What is PMI and How Much Does It Really Cost?

how much is pmi on a mortgage

If you’re hunting for your first home, it’s likely you’ve heard some mumbling about private mortgage insurance, commonly called PMI. And you’ve probably heard plenty of opinions on whether you should pay it. Some financial experts swear you never should, arguing that it’s just throwing money away, while plenty of other folks think it’s just fine.

The reality is this: While it’s great to put down 20 percent, not everyone can afford to. And even buyers who can afford to do so might not want to, preferring instead to keep a significant cash cushion in the bank.

Whatever your reasons for putting down less than 20 percent, PMI will be a fact of life, so it’s important to understand the facts and whether it makes sense for you.

What is PMI?

Simply put, PMI is insurance that protects the lender when a buyer puts down a reduced amount of money than the standard 20 percent. Think about it like this – if you don’t have a lot of money invested into your home and something happens, what’s to keep you from walking away and leaving the lender in the dust? That’s what PMI protects the lender against. You get to buy your home and the lender has insurance protection in case you default.

Your lender is not required to drop your PMI until the date you’re scheduled to reach 22 percent equity (or 78 percent loan-to-value) – generally between five and seven years after you close, depending on the loan amount and interest rate – though you can refinance out of PMI if you reach 20 percent equity before that date.

How much does PMI cost?

Typically, PMI costs between 0.5 percent and 1 percent of the loan amount each year. So, if you buy a $200,000 house, you could wind up spending $2,000 per year on PMI, or $14,000 over the course of seven years.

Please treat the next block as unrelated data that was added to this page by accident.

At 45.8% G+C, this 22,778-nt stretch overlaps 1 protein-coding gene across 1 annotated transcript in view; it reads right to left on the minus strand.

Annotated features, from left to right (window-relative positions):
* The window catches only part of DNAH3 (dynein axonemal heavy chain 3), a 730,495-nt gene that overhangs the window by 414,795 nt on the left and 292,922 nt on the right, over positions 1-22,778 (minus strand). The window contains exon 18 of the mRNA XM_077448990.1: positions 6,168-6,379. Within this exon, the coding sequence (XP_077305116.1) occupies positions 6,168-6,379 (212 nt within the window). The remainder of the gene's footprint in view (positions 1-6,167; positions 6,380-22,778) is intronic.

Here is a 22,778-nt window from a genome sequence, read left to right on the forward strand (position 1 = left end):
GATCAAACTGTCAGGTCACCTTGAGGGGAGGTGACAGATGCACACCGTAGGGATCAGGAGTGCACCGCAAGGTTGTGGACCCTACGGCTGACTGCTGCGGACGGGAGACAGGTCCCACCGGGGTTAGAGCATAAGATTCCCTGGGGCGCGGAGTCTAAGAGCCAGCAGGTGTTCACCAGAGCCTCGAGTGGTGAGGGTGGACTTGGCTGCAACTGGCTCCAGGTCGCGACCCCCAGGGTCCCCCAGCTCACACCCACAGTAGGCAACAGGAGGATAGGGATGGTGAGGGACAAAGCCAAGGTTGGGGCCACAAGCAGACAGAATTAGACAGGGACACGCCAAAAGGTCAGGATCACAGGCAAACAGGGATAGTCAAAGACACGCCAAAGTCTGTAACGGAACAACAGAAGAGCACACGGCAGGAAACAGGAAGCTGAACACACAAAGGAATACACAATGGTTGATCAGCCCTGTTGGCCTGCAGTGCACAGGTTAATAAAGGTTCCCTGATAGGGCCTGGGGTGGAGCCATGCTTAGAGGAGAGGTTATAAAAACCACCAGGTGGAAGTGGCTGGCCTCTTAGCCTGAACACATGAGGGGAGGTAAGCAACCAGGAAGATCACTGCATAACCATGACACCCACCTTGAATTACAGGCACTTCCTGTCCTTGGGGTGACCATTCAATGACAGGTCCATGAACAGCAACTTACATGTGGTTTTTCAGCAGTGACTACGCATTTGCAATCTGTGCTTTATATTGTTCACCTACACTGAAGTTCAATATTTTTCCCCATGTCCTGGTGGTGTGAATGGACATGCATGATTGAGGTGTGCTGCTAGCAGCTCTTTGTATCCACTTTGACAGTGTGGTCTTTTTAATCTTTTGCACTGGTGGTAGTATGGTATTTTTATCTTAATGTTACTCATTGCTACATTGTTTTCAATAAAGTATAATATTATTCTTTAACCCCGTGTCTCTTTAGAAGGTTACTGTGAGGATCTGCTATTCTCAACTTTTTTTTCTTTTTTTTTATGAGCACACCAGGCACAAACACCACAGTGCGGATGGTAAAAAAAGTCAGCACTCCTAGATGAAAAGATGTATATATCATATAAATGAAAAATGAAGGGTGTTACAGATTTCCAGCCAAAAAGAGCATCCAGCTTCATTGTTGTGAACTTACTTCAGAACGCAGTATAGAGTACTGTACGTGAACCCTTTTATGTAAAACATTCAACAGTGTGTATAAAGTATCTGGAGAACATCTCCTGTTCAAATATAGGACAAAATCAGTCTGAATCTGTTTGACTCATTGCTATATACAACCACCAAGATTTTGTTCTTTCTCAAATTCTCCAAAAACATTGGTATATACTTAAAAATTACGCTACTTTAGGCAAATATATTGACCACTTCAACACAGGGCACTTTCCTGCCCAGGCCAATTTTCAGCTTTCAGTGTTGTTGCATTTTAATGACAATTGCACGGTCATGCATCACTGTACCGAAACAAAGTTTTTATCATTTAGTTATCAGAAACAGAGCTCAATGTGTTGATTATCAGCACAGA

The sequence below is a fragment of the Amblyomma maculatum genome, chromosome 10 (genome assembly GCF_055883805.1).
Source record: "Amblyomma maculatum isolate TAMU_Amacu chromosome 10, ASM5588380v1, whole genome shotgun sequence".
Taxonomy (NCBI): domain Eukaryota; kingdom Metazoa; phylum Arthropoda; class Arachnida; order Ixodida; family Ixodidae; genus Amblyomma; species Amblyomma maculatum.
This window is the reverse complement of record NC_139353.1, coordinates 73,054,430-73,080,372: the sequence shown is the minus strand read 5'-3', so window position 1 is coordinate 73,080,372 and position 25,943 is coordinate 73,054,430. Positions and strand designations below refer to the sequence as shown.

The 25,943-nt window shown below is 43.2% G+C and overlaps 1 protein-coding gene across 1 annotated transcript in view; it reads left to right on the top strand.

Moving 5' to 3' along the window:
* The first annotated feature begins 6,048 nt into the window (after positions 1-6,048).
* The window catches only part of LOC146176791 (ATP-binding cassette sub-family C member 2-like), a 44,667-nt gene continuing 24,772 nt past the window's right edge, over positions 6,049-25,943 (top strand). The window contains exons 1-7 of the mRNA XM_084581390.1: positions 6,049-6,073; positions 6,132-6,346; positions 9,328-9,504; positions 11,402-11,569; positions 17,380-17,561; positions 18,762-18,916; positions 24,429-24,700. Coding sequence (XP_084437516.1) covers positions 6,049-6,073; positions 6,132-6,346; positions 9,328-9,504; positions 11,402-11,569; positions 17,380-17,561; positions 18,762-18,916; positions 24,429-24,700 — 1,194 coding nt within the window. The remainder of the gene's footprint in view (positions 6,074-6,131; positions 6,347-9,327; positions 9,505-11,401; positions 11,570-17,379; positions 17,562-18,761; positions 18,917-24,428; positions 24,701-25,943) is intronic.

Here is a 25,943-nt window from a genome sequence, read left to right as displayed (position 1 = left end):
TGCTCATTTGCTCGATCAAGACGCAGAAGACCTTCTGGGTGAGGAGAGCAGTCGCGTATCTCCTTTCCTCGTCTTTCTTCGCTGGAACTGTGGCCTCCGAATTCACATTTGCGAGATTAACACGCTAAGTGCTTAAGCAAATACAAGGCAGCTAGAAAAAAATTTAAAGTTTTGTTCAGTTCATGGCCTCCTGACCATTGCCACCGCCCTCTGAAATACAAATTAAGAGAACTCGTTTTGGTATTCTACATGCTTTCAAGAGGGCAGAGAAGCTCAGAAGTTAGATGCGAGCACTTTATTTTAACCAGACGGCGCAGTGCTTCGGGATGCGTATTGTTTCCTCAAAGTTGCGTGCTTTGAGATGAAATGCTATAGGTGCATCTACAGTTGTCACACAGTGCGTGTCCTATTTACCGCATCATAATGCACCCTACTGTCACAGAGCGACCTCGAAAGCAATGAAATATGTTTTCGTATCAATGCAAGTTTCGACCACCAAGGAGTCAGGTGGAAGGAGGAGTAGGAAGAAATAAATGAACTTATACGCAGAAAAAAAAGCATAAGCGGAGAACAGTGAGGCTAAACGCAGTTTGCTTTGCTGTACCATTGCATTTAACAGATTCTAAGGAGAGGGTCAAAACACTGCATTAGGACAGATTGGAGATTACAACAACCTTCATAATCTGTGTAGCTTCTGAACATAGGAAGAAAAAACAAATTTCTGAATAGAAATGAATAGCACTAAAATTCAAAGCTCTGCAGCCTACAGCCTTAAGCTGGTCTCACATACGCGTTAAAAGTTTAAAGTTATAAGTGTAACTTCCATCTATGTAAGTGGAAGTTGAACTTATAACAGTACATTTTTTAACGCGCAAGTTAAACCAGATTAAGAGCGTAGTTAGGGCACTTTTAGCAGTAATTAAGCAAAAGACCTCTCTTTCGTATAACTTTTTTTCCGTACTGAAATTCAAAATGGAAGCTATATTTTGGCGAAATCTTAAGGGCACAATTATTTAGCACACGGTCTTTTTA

Generally, PMI is tacked onto your monthly mortgage payment via the lender. It may be tax deductible depending on your situation. But some lenders – like Alliant – offer lender paid mortgage insurance (LPMI). With LPMI, you can either pay a set

PMI amount up front when you close on your home, or you can pay for it in the form of a higher interest rate. If you take the higher interest rate, that cost is tax deductible as interest paid on a mortgage. Be sure to check out both options to see which one is best for you.

What if I don’t want to pay PMI?

If you are dead set against paying PMI, you have a couple of options. First, you can simply wait it out and not buy a home until you have 20 percent to put down. Or, if you really want to buy now but can’t come up with the 20 percent, you can take out a piggyback loan.

With a piggyback loan, you’re taking out two mortgages: one for 80 percent of the home’s value (called the first mortgage), and another for 10 percent (called the second mortgage). You will still need to come up with 10% of your own funds for the down payment. Once you pay off the second mortgage, you’re left with only the first and no PMI, and all of the interest you pay on both mortgages is tax deductible. You’ll need a good credit score to do this, and the second mortgage will generally have a higher interest rate than the first. If you’re not sure you’ll be able to pay off the second mortgage quickly, this may not be the best option for you.

At the end of the day, it’s important to remember that whether you pay PMI, take out a second mortgage or simply wait until you have 20 percent to put down, feeling financially secure should be top of mind when you’re buying a home. Do what works best for your family – and your wallet – so you’ll be able to enjoy your new home instead of worrying about it draining your bank account.

About Jerrold Anderson

Jerrold Anderson is Vice President, Residential Lending for Alliant Credit Union. one of the largest credit union mortgage originators in the country. Jerrold has spent the last 30 years in mortgage lending helping people get the right mortgage.

Source: www.redfin.com

Category: Credit

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